This essay addresses the emergence of theories of identity in twentieth-century politics, aesthetics, and philosophy by considering Theodor Adorno's understanding of negative identity as a form of coercive categorization that nevertheless contains social knowledge. A historical account of the Frankfurt school's relation to questions of race, anti-Semitism, and the idea of culture, the essay analyzes Adorno's infamous jazz articles in light of the transatlantic history of Marxian political theory and its understanding of racism, subject-object relations, and models of cultural production. The result is an investigation of the history of the concept of identity, its emergence alongside the rise of cultural studies, and its relation to international cultural-aesthetic formations such as jazz. The article concludes with an examination of Adorno's critique of idealism, cultural identity, and nationalism in light of the wounded political subjectivity of the modern era.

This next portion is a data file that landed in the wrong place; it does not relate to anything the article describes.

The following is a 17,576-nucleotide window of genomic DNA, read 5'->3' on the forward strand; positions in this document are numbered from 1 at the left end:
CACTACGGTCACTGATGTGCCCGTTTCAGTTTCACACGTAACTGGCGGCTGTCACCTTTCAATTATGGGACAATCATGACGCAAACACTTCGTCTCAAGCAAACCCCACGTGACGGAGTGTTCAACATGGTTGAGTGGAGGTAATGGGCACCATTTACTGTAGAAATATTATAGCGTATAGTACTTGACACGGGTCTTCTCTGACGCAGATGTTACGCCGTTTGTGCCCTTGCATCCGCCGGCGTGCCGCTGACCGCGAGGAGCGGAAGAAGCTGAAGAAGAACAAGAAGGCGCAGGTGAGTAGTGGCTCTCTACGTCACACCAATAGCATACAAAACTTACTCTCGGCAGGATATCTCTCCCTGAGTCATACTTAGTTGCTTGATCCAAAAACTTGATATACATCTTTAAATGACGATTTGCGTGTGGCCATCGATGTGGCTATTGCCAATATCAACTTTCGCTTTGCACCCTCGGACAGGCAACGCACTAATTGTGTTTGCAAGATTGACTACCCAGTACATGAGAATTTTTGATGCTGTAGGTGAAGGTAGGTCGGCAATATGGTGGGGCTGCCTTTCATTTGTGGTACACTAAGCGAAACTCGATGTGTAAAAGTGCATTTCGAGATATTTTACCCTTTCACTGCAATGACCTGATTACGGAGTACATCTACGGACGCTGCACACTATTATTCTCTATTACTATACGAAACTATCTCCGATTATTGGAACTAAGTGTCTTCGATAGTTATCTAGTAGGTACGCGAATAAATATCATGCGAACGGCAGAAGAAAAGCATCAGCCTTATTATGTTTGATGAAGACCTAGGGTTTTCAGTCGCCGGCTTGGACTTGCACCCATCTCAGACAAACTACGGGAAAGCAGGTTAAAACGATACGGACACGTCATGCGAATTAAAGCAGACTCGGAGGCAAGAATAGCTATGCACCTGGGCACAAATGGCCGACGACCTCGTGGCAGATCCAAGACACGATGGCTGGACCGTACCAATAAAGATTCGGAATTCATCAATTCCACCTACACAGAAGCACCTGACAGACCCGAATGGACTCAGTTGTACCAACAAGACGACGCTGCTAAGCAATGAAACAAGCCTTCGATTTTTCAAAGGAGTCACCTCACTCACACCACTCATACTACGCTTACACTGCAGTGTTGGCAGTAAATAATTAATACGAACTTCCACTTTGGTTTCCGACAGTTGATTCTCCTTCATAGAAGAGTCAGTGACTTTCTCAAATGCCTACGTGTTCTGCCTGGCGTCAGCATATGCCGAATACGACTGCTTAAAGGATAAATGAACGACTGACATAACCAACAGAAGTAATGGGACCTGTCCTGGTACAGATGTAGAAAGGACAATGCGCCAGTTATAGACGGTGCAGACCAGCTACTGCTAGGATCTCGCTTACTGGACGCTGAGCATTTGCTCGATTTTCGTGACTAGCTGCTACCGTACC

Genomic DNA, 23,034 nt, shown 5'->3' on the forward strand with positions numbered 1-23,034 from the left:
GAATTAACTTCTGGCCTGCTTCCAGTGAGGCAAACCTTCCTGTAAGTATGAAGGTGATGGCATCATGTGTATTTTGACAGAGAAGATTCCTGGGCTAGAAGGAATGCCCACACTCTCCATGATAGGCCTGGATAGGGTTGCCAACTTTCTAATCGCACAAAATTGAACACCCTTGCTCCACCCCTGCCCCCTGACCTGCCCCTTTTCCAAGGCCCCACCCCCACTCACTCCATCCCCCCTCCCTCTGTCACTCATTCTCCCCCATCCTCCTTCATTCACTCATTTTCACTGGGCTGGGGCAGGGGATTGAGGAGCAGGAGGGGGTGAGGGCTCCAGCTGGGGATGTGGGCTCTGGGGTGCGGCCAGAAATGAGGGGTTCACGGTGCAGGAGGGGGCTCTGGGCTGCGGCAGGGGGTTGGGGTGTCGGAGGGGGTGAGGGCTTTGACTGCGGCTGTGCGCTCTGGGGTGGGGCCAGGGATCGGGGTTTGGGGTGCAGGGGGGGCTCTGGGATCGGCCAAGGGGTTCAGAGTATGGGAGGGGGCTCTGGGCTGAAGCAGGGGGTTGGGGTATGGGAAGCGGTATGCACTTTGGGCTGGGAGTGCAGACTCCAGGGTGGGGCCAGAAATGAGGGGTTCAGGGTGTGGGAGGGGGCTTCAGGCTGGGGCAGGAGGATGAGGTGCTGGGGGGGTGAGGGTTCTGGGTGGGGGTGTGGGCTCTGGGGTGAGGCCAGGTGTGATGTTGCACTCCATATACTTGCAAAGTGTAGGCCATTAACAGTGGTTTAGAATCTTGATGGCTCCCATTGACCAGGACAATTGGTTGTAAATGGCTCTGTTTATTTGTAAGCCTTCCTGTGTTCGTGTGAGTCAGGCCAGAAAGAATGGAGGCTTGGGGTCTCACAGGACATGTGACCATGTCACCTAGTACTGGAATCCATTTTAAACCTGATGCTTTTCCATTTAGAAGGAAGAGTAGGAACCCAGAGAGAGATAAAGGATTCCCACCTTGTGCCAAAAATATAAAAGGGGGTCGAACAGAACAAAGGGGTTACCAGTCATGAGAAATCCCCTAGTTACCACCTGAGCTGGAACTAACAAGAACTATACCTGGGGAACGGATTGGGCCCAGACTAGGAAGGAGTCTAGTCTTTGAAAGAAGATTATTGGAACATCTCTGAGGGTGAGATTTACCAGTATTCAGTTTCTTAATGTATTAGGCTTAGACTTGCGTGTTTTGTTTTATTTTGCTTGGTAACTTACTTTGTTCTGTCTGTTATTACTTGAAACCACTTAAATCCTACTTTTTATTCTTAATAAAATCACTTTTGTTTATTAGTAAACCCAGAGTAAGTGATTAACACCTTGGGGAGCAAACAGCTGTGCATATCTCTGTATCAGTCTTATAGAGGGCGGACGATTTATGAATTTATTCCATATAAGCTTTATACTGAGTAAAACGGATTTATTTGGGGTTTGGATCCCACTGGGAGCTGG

ASJC Scopus subject areas
- Cultural Studies
- Sociology and Political Science